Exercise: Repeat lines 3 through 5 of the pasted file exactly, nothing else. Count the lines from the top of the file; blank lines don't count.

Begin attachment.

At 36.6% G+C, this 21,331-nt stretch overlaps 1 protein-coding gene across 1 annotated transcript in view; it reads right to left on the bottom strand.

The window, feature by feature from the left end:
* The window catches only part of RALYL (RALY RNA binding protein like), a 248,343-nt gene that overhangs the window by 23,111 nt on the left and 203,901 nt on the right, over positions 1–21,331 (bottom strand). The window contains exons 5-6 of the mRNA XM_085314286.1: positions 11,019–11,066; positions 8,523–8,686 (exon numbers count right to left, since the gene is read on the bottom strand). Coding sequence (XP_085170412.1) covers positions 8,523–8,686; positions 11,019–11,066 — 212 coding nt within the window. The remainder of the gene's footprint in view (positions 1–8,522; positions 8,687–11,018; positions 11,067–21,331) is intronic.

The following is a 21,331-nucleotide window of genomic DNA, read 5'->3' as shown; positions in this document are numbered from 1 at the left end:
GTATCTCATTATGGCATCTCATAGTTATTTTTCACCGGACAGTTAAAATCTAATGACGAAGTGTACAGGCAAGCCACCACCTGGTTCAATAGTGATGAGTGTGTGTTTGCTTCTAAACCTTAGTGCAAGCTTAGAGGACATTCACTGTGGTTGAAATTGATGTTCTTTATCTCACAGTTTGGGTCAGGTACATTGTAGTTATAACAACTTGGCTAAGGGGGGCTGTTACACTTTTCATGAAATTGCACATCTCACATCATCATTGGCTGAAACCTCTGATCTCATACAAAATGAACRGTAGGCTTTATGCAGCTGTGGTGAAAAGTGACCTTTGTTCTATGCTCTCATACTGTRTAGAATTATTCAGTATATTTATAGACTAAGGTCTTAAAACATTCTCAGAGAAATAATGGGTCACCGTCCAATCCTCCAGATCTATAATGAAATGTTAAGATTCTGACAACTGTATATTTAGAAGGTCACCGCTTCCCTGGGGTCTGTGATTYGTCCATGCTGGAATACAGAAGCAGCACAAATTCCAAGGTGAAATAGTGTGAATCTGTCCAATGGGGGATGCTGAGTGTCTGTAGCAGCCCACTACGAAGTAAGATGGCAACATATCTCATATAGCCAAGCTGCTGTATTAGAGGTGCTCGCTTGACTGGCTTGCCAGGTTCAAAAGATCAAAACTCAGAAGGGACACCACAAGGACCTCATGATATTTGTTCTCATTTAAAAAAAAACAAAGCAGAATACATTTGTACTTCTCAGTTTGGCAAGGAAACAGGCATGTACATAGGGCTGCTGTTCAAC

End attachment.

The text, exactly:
* The window catches only part of RALYL (RALY RNA binding protein like), a 248,343-nt gene that overhangs the window by 23,111 nt on the left and 203,901 nt on the right, over positions 1–21,331 (bottom strand). The window contains exons 5-6 of the mRNA XM_085314286.1: positions 11,019–11,066; positions 8,523–8,686 (exon numbers count right to left, since the gene is read on the bottom strand). Coding sequence (XP_085170412.1) covers positions 8,523–8,686; positions 11,019–11,066 — 212 coding nt within the window. The remainder of the gene's footprint in view (positions 1–8,522; positions 8,687–11,018; positions 11,067–21,331) is intronic.

The following is a 21,331-nucleotide window of genomic DNA, read 5'->3' as shown; positions in this document are numbered from 1 at the left end:
GTATCTCATTATGGCATCTCATAGTTATTTTTCACCGGACAGTTAAAATCTAATGACGAAGTGTACAGGCAAGCCACCACCTGGTTCAATAGTGATGAGTGTGTGTTTGCTTCTAAACCTTAGTGCAAGCTTAGAGGACATTCACTGTGGTTGAAATTGATGTTCTTTATCTCACAGTTTGGGTCAGGTACATTGTAGTTATAACAACTTGGCTAAGGGGGGCTGTTACACTTTTCATGAAATTGCACATCTCACATCATCATTGGCTGAAACCTCTGATCTCATACAAAATGAACRGTAGGCTTTATGCAGCTGTGGTGAAAAGTGACCTTTGTTCTATGCTCTCATACTGTRTAGAATTATTCAGTATATTTATAGACTAAGGTCTTAAAACATTCTCAGAGAAATAATGGGTCACCGTCCAATCCTCCAGATCTATAATGAAATGTTAAGATTCTGACAACTGTATATTTAGAAGGTCACCGCTTCCCTGGGGTCTGTGATTYGTCCATGCTGGAATACAGAAGCAGCACAAATTCCAAGGTGAAATAGTGTGAATCTGTCCAATGGGGGATGCTGAGTGTCTGTAGCAGCCCACTACGAAGTAAGATGGCAACATATCTCATATAGCCAAGCTGCTGTATTAGAGGTGCTCGCTTGACTGGCTTGCCAGGTTCAAAAGATCAAAACTCAGAAGGGACACCACAAGGACCTCATGATATTTGTTCTCATTTAAAAAAAAACAAAGCAGAATACATTTGTACTTCTCAGTTTGGCAAGGAAACAGGCATGTACATAGGGCTGCTGTTCAAC